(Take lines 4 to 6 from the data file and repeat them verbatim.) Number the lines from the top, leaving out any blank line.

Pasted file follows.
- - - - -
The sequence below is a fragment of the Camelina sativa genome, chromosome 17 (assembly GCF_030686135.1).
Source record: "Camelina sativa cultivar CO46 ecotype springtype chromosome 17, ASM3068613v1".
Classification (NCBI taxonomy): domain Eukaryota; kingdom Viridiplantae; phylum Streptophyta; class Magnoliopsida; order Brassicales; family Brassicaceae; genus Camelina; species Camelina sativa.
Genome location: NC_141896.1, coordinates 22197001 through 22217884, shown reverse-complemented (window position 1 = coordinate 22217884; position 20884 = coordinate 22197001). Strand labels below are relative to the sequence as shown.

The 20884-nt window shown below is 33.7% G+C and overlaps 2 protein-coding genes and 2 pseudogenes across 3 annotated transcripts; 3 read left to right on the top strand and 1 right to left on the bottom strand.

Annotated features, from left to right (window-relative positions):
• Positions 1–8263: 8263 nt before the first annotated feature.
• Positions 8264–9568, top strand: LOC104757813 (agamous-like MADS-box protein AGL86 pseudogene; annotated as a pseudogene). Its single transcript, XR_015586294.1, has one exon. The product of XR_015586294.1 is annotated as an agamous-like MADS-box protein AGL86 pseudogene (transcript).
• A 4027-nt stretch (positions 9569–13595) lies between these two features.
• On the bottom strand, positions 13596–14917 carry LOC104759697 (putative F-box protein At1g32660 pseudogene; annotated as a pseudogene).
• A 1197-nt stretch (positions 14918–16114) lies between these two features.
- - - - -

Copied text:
Genome location: NC_141896.1, coordinates 22197001 through 22217884, shown reverse-complemented (window position 1 = coordinate 22217884; position 20884 = coordinate 22197001). Strand labels below are relative to the sequence as shown.

The 20884-nt window shown below is 33.7% G+C and overlaps 2 protein-coding genes and 2 pseudogenes across 3 annotated transcripts; 3 read left to right on the top strand and 1 right to left on the bottom strand.

Annotated features, from left to right (window-relative positions):